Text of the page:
“I have a differentiated classroom” is a phrase we often hear from teachers today. Most teachers differentiate learning by adding variety to classwork and daily lessons, putting “busy” children in close proximity, or using technology to enrich and engross the students in the lesson. But what about classroom environments? What about changing something as common as the chairs the students sit in or the desk at which they sit?
This question popped in my head as I was grading papers one night and my husband saw his usually scattered wife, lying on her stomach, much surprised at her strict focus. I was grading paper after paper, not moving an inch, and my ADHD was not an issue. I began to think on this, and how I could apply my focus discovery in my own classroom as a solution to students and their lack of focus and dwindling stamina. And why not use this in the classroom? It came to me what it would be like if my students were able to find a comfortable position in which they learned best.
I did not invent “flexible seating”, but I began to look up what other classrooms were doing with different types of seating. As I researched, I realized what I was getting myself into and the price this new classroom could cost. So with budgetary constrictions, I started with telling my students, “Okay everyone, pick a spot around the room; make yourself a comfortable reading spot. For example, you may lie on your tummy or sit crisscross-applesauce, but you must try to stay focused.” This first trial effort proved worthy and children responded well. Even with the simplicity (not to mention it’s free!) of a student getting to lie on the floor or sit crisscrossed there was a difference. I found an increase in focus, leading to an increase in stamina, leading to an increase in educational growth! Perhaps not the Holy Grail I was looking for, but it was an improvement. This year I decided to amp up my differentiated classroom to a higher level and add more flexible seating!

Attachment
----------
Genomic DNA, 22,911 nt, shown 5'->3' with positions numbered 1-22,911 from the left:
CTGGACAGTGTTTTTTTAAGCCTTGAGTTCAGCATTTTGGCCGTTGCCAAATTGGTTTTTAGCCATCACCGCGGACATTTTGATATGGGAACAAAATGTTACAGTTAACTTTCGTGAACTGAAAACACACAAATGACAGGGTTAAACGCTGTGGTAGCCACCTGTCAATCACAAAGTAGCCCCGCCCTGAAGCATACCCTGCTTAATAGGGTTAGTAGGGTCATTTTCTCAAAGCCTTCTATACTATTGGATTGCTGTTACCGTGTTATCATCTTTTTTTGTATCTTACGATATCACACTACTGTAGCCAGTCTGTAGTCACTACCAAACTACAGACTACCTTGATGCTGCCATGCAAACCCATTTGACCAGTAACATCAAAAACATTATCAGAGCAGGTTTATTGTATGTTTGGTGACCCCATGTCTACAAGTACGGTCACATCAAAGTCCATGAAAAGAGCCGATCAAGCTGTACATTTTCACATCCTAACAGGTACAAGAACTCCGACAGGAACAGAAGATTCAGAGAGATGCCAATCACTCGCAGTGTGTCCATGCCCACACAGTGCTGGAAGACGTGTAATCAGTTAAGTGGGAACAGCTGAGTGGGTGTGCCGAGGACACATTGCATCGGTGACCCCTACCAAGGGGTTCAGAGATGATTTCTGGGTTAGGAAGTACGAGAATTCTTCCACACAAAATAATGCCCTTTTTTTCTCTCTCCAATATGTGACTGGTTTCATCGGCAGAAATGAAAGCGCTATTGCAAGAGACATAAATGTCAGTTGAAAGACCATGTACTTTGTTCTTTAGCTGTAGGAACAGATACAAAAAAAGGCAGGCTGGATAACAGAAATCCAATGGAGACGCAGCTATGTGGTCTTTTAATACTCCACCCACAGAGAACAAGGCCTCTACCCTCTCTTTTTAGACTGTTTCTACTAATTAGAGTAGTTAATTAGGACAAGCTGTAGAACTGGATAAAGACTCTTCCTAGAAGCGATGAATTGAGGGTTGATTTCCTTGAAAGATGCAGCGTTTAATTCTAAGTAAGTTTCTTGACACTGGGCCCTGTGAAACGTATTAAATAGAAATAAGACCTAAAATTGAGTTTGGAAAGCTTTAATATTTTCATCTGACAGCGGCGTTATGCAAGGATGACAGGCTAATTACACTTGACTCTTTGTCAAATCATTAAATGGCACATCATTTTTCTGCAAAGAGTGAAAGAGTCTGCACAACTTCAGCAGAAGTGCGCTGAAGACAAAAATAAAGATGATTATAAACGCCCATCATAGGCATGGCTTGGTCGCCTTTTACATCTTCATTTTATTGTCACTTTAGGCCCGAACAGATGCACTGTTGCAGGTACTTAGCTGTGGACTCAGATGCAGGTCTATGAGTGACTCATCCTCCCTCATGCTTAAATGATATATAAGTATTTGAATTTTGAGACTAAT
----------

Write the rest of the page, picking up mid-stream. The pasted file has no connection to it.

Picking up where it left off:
I know what many teachers might be thinking, “Kids are too stimulated. Why can’t they just sit in a regular chair and at a regular desk?” Well, I partially agree. Children are at times too stimulated with technology, media, and a busy world. They often have everything they need at their fingertips, and are constantly entertained, but it is still my job to teach this new generation of learners.
In my classroom this year, children can use the old stand by of desk and chair as well as bean bag chairs, “wobble” chairs, bouncy balls, beach chairs, yoga mats, and “comfy” corners. With flexible seating, I have a more productive classroom and happier learners. For example, my wobble chairs serve many different purposes. These chairs have rounded bottoms that causes the chair to wobble in all directions. It helps students who are becoming restless and gives them the opportunity to move a little. The wobble chairs work the students legs, core, and back, giving them a little exercise while doing classwork! With this differentiated style, students are able to focus better on their lessons, and they are able to focus on me as I teach. They choose where they learn best. It is not a problem-free environment, but most problems are easily remedied. The students are empowered knowing they have created their own success. They figure out where they learn best! They feel empowered, and I feel triumphant with their success. Win, win!!
Many experienced teachers might find these solutions obvious. But I, as a young, new teacher, have found the differentiated classroom a mecca for all learning types and a haven for all those students in need of alternative seating that is tailored to meet their individual learning styles. Who best to choose what a student needs to be comfortable in learning but the students themselves? Alternative seating creates an effective learning environment where students can feel that a school is designed for them and not just the lucky kid who can learn in any setting.
What do you think?
How have you incorporated flexible seating into your classroom? How has it impacted student learning?